Voluntary Right to Buy FAQs
- What is the Voluntary Right to Buy?
The 2015 Conservative Party manifesto pledged to extend the Right to Buy to people living in housing association properties. The Government tested the principles of the scheme between January 2016 and July 2017 with a small pilot. A large-scale regional pilot of the VRTB was announced by Government in the Autumn Budget 2017. It was confirmed that the pilot would take place in the Midlands, starting at some point in 2018. The pilot will provide more information to housing associations and the Government before the scheme may be launched nationwide.
- Why is it called ‘Voluntary’?
In October 2015, the Government accepted a proposal put forward by the National Housing Federation (the trade body for housing associations), on behalf of its members, to deliver its commitment to extend the Right to Buy to housing association tenants by way of a voluntary agreement rather than legislation. This has come to be known as the Voluntary Right to Buy (VRTB). The Housing and Planning Act 2016 only enacted what was necessary to enable the Secretary of State to underpin the agreement.
- When will the Voluntary Right to Buy pilot start?
The pilot starts on 16 August 2018, for a period of 2 years.
- Why is the scheme run as a ballot?
With only limited government funding available to reimburse housing associations for the discount, not everyone eligible will be able to purchase under the scheme. A ballot has been judged to be the fairest way to run the scheme in the light of limited funding.
Other reasons for running a ballot system are to ensure accessibility for customers without internet access at home, or who require assistance with access. That way it provides more time for customers to put such arrangements in place.
- What is a ‘unique reference number’ (URN) and how do I get one?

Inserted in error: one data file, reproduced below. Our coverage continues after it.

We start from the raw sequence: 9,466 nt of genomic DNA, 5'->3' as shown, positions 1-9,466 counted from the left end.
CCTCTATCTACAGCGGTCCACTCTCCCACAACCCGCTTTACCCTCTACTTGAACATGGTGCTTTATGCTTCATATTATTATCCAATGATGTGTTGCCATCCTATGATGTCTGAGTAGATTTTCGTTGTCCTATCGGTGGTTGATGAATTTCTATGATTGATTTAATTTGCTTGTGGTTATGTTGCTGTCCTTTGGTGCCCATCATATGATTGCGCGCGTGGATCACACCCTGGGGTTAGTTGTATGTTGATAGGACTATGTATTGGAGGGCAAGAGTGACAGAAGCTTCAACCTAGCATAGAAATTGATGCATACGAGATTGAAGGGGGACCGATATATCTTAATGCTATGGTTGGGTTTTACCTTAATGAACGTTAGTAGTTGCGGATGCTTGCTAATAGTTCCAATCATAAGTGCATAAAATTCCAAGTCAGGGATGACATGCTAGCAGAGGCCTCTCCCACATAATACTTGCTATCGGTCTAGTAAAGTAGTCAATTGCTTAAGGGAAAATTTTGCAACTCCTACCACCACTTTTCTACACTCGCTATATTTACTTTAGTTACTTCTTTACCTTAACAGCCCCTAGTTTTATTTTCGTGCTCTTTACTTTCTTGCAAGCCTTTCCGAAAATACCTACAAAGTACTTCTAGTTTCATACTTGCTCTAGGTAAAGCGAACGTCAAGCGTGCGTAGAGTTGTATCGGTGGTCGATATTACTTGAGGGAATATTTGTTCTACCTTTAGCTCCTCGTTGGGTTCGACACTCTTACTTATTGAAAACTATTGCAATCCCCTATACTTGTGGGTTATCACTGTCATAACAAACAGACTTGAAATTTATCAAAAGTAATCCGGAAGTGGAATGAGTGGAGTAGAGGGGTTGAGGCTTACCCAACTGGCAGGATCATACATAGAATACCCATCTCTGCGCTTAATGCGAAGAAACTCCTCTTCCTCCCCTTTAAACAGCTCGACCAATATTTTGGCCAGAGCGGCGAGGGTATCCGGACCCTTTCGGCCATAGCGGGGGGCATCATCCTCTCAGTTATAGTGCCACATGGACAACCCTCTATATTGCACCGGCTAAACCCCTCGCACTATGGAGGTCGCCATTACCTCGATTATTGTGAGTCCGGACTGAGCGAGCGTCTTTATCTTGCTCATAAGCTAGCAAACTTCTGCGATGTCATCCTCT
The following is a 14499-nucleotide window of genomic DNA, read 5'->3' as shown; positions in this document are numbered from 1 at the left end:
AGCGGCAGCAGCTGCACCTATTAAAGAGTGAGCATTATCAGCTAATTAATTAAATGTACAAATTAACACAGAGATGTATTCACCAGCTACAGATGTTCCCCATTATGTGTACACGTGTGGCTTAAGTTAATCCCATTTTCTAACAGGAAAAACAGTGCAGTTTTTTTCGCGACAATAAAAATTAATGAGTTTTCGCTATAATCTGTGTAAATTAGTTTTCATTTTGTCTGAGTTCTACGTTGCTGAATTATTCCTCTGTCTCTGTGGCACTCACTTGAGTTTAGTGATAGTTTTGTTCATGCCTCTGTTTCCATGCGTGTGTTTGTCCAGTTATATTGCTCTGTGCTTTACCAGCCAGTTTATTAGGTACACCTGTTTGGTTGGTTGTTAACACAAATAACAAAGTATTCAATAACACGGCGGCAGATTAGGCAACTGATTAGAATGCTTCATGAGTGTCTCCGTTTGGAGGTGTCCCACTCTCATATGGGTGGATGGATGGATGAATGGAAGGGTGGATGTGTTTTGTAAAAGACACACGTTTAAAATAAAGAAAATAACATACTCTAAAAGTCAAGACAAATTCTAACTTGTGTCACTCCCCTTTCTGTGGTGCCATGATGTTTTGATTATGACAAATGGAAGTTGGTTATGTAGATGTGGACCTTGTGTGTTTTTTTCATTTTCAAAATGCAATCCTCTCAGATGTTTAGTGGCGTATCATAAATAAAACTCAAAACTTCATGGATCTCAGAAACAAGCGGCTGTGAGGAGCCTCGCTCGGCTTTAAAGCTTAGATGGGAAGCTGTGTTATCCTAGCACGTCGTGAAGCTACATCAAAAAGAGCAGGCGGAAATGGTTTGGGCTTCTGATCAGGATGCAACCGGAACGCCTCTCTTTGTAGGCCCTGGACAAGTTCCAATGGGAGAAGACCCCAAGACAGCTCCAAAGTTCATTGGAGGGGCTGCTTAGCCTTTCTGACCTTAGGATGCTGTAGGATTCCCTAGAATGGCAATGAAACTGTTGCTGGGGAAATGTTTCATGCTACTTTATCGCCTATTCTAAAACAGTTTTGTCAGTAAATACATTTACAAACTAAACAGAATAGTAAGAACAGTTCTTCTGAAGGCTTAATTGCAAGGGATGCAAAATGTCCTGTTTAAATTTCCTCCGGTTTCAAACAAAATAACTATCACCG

Before you apply to Orbit for the Voluntary Right to Buy, you must obtain an URN from the Government’s ‘Digital Gateway’ website.
The URN is allocated by Government. Customers have to apply on the Government website to be entered in to a ballot whereby, once the ballot has closed on 16 September, the Government will allocate URNs to customers on a random basis.
The Government will notify you to let you know if you have been successful in being allocated an URN. If you are successful you can apply through Orbit’s website, providing us with your URN. You will need to apply within four weeks of receiving your URN. If unsuccessful in the ballot you will not be able to apply for the Voluntary Right to Buy.
- What if I am unsuccessful in obtaining a unique reference number?
- I don’t live in the Midlands. Is the Voluntary Right to Buy available in other regions?
The pilot is confined to the Midlands region only, so the Voluntary Right to Buy will not be available anywhere else. For the precise geographical coverage of the pilot click here.
- Am I eligible?
You are eligible for the scheme if you:
- have been a social tenant for at least 3 years and have lived in your current home for at least 12 months. If you only have been with Orbit 1 year but with a different social landlord (council or housing association) for a further 2 years, your total tenancy length will equal 3 years and you will qualify
- currently hold an undemoted secure tenancy, an assured tenancy, or a fixed-term tenancy
- have the right to reside in the UK and can demonstrate that immigration status checks are met
You are ineligible for the scheme if you:
- already have the Preserved Right to Buy or Statuary Right to Buy. You can find more details about those schemes on our website
- have a fixed-term tenancy for less than 2 years, or are have an assured shorthold periodic tenancy.
- have an assured fixed-term tenancy where the original term is longer than 21 years
- are an assured tenant in shared housing
- are a shared owner